Eumenides

Aeschylus

Aeschylus, creator; Aeschylus with an English translation Vol II. Smyth, Herbert Weir, 1857- 1937, editor, translator. Cambridge, Mass., Harvard University Press; London, William Heinemann, Ltd.: 1926.

  1. Through your oracle, you directed the stranger to kill his mother.
Apollo
  1. Through my oracle, I directed him to exact vengeance for his father. What of it?
Chorus
  1. And then you agreed to take the fresh blood on yourself.
Apollo
  1. And I ordered him to turn for expiation to this house.
Chorus
  1. And do you then rebuke us, the ones who escorted him here?
Apollo
  1. Yes, for you are not fit to approach this house.
Chorus
  1. But this has been assigned to us—
Apollo
  1. What is this office of yours? Boast of your fine privilege!
Chorus
  1. We drive matricides from their homes.
Apollo
  1. But what about a wife who kills her husband?
Chorus
  1. That would not be murder of a relative by blood.
Apollo
  1. Then truly you dishonor and bring to nothing the pledges of Hera, the Fulfiller, and Zeus.[*](In connection with marriage, Hera was τελεία, as Zeus was τέλειος; and the adjective applies also to him here. The ancients derived τέλειος (of marriage) from τέλος meaning rite, consummation. Inasmuch as τέλος often has the sense supreme authority, full power, some modern scholars hold that Hera τελεία is Hera the Queen, Hera the Wife.)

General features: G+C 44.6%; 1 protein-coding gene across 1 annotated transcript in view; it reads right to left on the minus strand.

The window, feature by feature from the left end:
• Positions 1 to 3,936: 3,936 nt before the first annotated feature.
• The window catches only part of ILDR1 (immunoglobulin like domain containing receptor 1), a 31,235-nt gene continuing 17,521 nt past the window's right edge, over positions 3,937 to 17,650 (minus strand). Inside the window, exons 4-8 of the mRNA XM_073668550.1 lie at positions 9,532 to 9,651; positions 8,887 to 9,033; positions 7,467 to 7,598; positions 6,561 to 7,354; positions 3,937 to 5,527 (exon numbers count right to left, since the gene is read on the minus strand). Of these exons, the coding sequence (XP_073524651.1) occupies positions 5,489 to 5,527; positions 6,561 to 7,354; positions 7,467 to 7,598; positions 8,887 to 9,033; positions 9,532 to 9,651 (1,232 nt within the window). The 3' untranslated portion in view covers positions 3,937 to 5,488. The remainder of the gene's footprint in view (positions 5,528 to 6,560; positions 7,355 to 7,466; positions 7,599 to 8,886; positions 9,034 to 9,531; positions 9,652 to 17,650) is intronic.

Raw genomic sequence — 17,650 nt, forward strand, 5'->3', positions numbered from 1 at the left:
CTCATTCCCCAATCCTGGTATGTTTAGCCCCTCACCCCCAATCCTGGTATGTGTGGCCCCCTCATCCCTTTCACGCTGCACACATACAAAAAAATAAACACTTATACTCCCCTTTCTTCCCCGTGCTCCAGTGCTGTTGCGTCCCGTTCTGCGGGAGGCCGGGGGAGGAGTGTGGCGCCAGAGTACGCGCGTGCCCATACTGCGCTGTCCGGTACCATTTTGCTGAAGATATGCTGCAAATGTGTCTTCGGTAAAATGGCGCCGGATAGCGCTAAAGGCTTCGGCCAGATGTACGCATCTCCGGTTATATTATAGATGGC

2. Cypris too is cast aside, dishonored by this argument, and from her come the dearest things for mortals. For marriage ordained by fate for a man and a woman is greater than an oath and guarded by Justice. If, then, one should kill the other and you are so lenient
  3. as not to punish or visit them with anger, I claim that you unjustly banish Orestes from his home. For I see you taking the one cause very much to heart, but clearly acting more leniently about the other. But the goddess Pallas will oversee the pleadings in this case.
Chorus
  1. I will never, never leave that man!
Apollo
  1. Pursue him then and get more trouble for yourself.
Chorus
  1. Do not cut short my privileges by your words.
Apollo
  1. I would not take your privileges as a gift.
Chorus
  1. No, for in any case you are called great at the throne of Zeus.
  2. But as for me—since a mother’s blood leads me, I will pursue my case against this man and I will hunt him down. Exeunt.